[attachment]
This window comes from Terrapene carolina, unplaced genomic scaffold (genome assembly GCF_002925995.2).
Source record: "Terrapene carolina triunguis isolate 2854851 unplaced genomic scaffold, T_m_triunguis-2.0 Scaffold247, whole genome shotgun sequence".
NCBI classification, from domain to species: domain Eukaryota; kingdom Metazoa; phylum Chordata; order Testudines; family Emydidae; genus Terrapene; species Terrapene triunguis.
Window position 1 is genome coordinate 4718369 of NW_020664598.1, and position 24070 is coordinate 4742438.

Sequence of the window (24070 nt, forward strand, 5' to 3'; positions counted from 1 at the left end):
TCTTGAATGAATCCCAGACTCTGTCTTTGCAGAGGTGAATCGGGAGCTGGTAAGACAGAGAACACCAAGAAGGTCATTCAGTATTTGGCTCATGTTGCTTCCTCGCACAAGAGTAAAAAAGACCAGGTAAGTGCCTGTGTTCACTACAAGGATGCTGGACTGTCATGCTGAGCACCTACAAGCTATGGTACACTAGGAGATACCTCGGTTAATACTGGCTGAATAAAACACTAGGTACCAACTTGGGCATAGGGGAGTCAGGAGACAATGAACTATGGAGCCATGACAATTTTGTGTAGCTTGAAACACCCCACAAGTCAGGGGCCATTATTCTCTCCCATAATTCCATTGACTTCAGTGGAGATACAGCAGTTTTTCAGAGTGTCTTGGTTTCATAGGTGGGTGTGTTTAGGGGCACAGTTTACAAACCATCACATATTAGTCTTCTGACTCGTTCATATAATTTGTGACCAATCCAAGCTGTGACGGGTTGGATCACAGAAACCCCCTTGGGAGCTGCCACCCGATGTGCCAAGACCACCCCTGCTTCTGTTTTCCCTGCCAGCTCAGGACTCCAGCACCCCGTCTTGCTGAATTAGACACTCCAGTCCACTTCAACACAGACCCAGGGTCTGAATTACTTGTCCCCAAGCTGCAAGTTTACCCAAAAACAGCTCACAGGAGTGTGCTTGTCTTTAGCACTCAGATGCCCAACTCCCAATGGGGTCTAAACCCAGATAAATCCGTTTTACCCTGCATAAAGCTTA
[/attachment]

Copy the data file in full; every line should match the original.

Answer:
This window comes from Terrapene carolina, unplaced genomic scaffold (genome assembly GCF_002925995.2).
Source record: "Terrapene carolina triunguis isolate 2854851 unplaced genomic scaffold, T_m_triunguis-2.0 Scaffold247, whole genome shotgun sequence".
NCBI classification, from domain to species: domain Eukaryota; kingdom Metazoa; phylum Chordata; order Testudines; family Emydidae; genus Terrapene; species Terrapene triunguis.
Window position 1 is genome coordinate 4718369 of NW_020664598.1, and position 24070 is coordinate 4742438.

Sequence of the window (24070 nt, forward strand, 5' to 3'; positions counted from 1 at the left end):
TCTTGAATGAATCCCAGACTCTGTCTTTGCAGAGGTGAATCGGGAGCTGGTAAGACAGAGAACACCAAGAAGGTCATTCAGTATTTGGCTCATGTTGCTTCCTCGCACAAGAGTAAAAAAGACCAGGTAAGTGCCTGTGTTCACTACAAGGATGCTGGACTGTCATGCTGAGCACCTACAAGCTATGGTACACTAGGAGATACCTCGGTTAATACTGGCTGAATAAAACACTAGGTACCAACTTGGGCATAGGGGAGTCAGGAGACAATGAACTATGGAGCCATGACAATTTTGTGTAGCTTGAAACACCCCACAAGTCAGGGGCCATTATTCTCTCCCATAATTCCATTGACTTCAGTGGAGATACAGCAGTTTTTCAGAGTGTCTTGGTTTCATAGGTGGGTGTGTTTAGGGGCACAGTTTACAAACCATCACATATTAGTCTTCTGACTCGTTCATATAATTTGTGACCAATCCAAGCTGTGACGGGTTGGATCACAGAAACCCCCTTGGGAGCTGCCACCCGATGTGCCAAGACCACCCCTGCTTCTGTTTTCCCTGCCAGCTCAGGACTCCAGCACCCCGTCTTGCTGAATTAGACACTCCAGTCCACTTCAACACAGACCCAGGGTCTGAATTACTTGTCCCCAAGCTGCAAGTTTACCCAAAAACAGCTCACAGGAGTGTGCTTGTCTTTAGCACTCAGATGCCCAACTCCCAATGGGGTCTAAACCCAGATAAATCCGTTTTACCCTGCATAAAGCTTA